Teens with own cars have more crashes, study finds

(AP) -- Parents beware: Giving in to teens' demands for their own cars can have dangerous consequences, new research suggests.

Teenagers with their own cars or free use of one are much more likely to get in crashes than those who share a car. And crashes are much less common among teens whose parents set clear driving safety rules.

The findings are in two studies by researchers at Children's Hospital of Philadelphia and funded by State Farm Insurance Co. They were released Friday and are in the October issue of Pediatrics.

The researchers say the findings can help parents keep their kids from becoming a grim statistic: Traffic crashes are the leading cause of death for U.S. teens, killing more than 5,000 each year.

Getting a driver's license and car are often viewed as rite of passage for U.S. teens, and many parents underestimate the risks.

More than 7,000 people nationwide were killed in crashes involving teen drivers in 2007, government data show. More than 3,000 of these deaths were teen drivers, and more than 250,000 teen drivers were injured.

"With teen drivers, you have to recognize that it's a issue," said Dr. Jeffrey Weiss, a Phoenix pediatrician who co-wrote an American Academy of Pediatrics report on teen drivers.

The 2006 report encourages parents to highlight the seriousness of driving privileges by requiring teens to sign driving contracts promising to abide by safety rules.

The new research shows that kind of hands-on approach pays off.

"Families need to know that driving is different" from other steps toward independence,said Dr. Flaura Koplin Winston, the study's lead author. "Just at the time their is pulling away, they need to get back involved to spare them heartache."

The research is based on a nationally representative survey of more than 5,500 teens in grades nine through 11. Students at 68 high schools answered questionnaires in 2006.

More than 2,000 students who reported driving on their own were the focus of one study; 70 percent said they had their own cars or were the main drivers of cars they used.

Winston said it's alarming that so many kids have their own cars or feel that they have free use of one. She said that freedom can lead to "a sense of entitlement about driving" that may make them less cautious.

Among these "main" drivers, 25 percent had been involved in crashes, versus just 10 percent of teens who shared driving access. Winston said the lower crash rate doesn't reflect less driving time, but is likely due to having to ask for the car keys, which helps parents monitor their kids' driving.

Compared with teens whose parents were uninvolved, kids who said their parents set clear rules and monitored their whereabouts without being overly controlling had half as many crashes and much better driving habits.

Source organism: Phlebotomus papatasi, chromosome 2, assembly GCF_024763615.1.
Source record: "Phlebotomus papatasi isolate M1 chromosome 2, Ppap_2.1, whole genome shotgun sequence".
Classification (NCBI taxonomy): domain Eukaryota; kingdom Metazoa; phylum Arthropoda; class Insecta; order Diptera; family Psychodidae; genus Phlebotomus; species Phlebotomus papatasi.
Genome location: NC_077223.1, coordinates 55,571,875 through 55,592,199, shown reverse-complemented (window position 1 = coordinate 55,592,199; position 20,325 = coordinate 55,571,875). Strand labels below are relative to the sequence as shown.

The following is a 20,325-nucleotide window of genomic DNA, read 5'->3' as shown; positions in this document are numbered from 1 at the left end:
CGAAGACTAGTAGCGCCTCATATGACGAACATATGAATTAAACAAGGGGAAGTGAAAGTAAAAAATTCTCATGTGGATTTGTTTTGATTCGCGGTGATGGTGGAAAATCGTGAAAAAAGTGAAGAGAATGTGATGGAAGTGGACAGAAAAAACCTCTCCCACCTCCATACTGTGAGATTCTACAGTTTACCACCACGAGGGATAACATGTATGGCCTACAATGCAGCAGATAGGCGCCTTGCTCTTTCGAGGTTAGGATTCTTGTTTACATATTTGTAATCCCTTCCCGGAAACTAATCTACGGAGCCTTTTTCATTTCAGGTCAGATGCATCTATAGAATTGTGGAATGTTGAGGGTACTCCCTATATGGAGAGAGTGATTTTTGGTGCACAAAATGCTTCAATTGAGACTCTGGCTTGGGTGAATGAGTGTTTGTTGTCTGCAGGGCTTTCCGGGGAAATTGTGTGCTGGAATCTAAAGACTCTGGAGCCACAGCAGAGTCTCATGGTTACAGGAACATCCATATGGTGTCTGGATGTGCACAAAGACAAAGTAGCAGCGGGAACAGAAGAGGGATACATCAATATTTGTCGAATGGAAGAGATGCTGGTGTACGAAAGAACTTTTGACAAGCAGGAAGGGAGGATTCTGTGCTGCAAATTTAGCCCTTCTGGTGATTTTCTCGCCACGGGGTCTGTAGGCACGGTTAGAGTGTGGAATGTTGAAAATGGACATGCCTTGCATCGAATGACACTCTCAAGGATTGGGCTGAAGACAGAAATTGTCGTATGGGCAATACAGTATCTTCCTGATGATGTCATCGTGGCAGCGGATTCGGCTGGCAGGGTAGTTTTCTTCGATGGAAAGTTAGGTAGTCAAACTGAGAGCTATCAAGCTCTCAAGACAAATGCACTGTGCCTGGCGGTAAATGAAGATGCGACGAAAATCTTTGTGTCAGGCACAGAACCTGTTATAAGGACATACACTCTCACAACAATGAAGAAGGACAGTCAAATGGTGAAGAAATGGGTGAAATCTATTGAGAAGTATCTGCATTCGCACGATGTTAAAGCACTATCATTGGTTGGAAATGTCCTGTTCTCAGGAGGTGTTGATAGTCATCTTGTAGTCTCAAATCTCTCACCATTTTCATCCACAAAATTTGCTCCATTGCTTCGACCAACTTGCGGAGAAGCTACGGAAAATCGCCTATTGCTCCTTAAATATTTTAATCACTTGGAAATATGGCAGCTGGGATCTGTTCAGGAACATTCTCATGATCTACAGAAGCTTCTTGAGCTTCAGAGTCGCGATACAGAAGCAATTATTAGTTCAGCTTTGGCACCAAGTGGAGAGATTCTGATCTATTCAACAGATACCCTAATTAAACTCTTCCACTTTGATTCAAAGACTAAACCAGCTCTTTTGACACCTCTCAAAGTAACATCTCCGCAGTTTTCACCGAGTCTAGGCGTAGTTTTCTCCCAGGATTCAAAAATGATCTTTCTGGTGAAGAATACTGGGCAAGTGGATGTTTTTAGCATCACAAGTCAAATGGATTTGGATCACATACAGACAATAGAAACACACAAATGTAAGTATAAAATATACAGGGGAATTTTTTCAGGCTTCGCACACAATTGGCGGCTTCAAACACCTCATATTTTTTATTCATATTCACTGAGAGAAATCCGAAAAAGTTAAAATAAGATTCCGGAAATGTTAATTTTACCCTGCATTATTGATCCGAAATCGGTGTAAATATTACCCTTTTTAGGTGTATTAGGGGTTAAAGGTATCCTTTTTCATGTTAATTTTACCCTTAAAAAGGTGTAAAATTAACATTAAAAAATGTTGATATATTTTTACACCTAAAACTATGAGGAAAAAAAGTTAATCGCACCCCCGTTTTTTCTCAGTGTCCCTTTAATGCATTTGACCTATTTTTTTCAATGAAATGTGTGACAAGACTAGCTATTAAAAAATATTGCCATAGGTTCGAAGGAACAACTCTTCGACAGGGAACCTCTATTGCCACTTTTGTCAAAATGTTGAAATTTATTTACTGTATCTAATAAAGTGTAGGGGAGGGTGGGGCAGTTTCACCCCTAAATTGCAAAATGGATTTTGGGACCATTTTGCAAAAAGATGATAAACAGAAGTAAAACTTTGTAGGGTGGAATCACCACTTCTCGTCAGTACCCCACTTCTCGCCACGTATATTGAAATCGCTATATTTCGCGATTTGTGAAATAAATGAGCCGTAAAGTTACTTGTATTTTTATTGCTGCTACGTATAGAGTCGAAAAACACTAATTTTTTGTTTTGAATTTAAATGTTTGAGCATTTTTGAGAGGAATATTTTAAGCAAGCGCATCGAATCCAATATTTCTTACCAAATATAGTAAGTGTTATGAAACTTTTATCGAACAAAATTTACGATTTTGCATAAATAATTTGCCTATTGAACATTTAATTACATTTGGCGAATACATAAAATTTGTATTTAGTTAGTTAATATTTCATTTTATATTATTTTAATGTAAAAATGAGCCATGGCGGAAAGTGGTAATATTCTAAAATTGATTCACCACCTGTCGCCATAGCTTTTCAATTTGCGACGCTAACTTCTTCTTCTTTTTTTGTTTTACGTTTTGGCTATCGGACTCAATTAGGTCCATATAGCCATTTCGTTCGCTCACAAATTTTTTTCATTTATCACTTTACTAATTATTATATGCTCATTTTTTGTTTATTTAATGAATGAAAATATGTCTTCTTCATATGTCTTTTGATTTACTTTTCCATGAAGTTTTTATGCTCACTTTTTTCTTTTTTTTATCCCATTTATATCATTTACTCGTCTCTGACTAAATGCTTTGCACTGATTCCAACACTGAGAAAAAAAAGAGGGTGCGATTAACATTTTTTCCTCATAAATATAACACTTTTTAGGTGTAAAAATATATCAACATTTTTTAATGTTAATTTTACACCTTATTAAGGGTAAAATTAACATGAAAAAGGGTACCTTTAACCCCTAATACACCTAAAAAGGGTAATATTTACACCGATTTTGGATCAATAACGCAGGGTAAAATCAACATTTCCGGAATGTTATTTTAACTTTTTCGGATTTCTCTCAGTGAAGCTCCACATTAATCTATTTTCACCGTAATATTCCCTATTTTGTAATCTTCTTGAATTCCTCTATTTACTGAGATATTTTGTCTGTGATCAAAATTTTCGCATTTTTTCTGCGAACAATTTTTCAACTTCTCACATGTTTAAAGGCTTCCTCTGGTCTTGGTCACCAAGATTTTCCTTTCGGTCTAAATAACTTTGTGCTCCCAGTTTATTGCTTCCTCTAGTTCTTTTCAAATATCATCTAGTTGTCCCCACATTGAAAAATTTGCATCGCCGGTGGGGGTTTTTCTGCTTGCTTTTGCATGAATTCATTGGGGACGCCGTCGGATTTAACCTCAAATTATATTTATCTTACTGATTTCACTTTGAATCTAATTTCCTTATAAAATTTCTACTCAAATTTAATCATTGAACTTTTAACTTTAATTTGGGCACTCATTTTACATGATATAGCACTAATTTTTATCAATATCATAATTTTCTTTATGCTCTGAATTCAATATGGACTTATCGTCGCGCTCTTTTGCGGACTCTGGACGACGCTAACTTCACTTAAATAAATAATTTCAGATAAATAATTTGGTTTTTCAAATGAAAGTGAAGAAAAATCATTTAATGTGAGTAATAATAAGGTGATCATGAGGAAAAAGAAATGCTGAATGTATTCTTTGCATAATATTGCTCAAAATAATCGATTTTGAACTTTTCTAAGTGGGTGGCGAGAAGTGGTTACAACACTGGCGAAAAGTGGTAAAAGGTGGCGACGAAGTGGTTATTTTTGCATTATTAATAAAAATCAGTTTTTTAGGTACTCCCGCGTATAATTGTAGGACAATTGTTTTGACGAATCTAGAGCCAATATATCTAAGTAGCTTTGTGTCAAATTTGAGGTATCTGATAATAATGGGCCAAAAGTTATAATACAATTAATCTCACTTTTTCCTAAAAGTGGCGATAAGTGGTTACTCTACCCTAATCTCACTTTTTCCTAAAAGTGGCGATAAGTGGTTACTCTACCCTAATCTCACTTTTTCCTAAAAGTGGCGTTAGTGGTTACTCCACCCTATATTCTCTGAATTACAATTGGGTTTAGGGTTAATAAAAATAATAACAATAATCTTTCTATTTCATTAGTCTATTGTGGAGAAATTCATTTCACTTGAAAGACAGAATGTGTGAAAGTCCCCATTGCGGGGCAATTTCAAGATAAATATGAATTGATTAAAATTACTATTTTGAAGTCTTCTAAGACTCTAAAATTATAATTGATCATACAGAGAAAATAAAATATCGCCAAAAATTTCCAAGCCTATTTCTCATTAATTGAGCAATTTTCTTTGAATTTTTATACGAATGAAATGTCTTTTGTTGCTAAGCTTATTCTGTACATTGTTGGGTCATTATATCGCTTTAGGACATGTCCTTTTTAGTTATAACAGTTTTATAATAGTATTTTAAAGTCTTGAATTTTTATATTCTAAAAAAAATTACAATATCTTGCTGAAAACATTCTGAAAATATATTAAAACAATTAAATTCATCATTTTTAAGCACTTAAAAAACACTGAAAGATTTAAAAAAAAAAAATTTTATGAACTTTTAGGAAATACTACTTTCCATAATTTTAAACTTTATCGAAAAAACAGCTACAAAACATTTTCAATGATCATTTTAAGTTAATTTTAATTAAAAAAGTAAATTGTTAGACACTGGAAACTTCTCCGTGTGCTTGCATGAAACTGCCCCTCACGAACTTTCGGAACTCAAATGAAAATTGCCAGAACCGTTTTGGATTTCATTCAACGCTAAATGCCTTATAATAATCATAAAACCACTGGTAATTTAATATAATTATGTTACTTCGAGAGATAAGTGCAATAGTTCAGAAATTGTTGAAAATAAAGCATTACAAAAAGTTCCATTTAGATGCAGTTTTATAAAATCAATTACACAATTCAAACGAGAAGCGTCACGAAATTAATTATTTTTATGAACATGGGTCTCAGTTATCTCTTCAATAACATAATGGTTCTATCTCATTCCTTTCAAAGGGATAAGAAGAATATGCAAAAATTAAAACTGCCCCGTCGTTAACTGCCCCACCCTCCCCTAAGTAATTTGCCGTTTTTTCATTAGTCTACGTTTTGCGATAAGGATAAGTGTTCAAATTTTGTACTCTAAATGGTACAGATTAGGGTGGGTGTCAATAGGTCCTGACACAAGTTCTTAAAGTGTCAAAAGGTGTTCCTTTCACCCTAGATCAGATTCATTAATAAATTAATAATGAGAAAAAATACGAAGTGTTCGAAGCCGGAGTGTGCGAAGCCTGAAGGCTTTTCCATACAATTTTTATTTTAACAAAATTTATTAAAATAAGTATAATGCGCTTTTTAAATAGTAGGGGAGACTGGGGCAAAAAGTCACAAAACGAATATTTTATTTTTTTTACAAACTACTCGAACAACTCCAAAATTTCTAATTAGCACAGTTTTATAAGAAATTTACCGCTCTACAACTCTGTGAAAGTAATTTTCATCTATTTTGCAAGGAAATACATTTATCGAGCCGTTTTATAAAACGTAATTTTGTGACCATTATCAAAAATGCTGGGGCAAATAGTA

These teens were 71 percent less likely to drive while drunk and 30 percent less likely to use a cell phone while driving than kids with uninvolved .

Dr. Niranjan Karnik, a University of Chicago specialist in adolescent mental health, said the research underscores the importance of appropriate parenting and widely enacted graduated licensing laws for teens.

Debby Hendricks of Hatfield, Pa. made her daughters wait until age 17 to get their licenses, and gave them lots of practice beforehand.

The girls, aged 17 and 19, also share a family car, and can't "just grab the keys and leave" without saying where they're going and with whom, Hendricks said.

So far so good - neither girl has been in an accident, although the younger one, Leslie, has only had her license for a few months.

Leslie considers herself a safe driver, but adds, "I probably do underestimate the risks."


On the Net:

American Academy of Pediatrics: http://www.aap.org

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User comments

Sep 25, 2009
"Winston said the lower crash rate doesn't reflect less driving time, but is likely due to having to ask for the car keys, which helps parents monitor their kids' driving." I highly doubt this. If you are sharing a car, there is a high degree of probability that you have less time to drive than one who does not share. I suspect the higher stats for non-sharing teenage drivers are because the teenagers that do not share a car drive much more than the ones who share a car with their parents.

Sep 25, 2009
Absolutely MysticFear. Which really begs the question, why bother publishing results of a study when you can just walk up to a person on the street, ask them, and be told the exact same thing that we're told here? I think that even the premise is a bit silly.

Sep 25, 2009
It seems likely to me, too, that the teens with their own cars are driving considerably more, and probably in more unfamiliar places. I didn't read the study, but the article did not make it clear whether the study considered differences in miles driven and the familiarity of the roads. I'd think that these factors would have a fairly significant impact on accident rates for inexperienced drivers.

Sep 26, 2009
Heh, heh. Physorg readers (properly) demolish in seconds study that took months to conduct.

I suggest a "Physorg Reasonableness Board" for potential research projects.

Sep 26, 2009
Maybe we should raise the age of Majority to 25?

Sep 26, 2009
Interesting how the readers can 'demolish' two studies merely by stating opinions that do not in any way reflect the the data. The summery here is neither of the studies.

Sep 26, 2009
Another brilliant piece of research.

*claps in admiration*

Also, did anyone notice "State Farm Insurance Co.". I wonder why they would fund such a study. What does insurance have to do with car crashes? Oh no, wait..it does..

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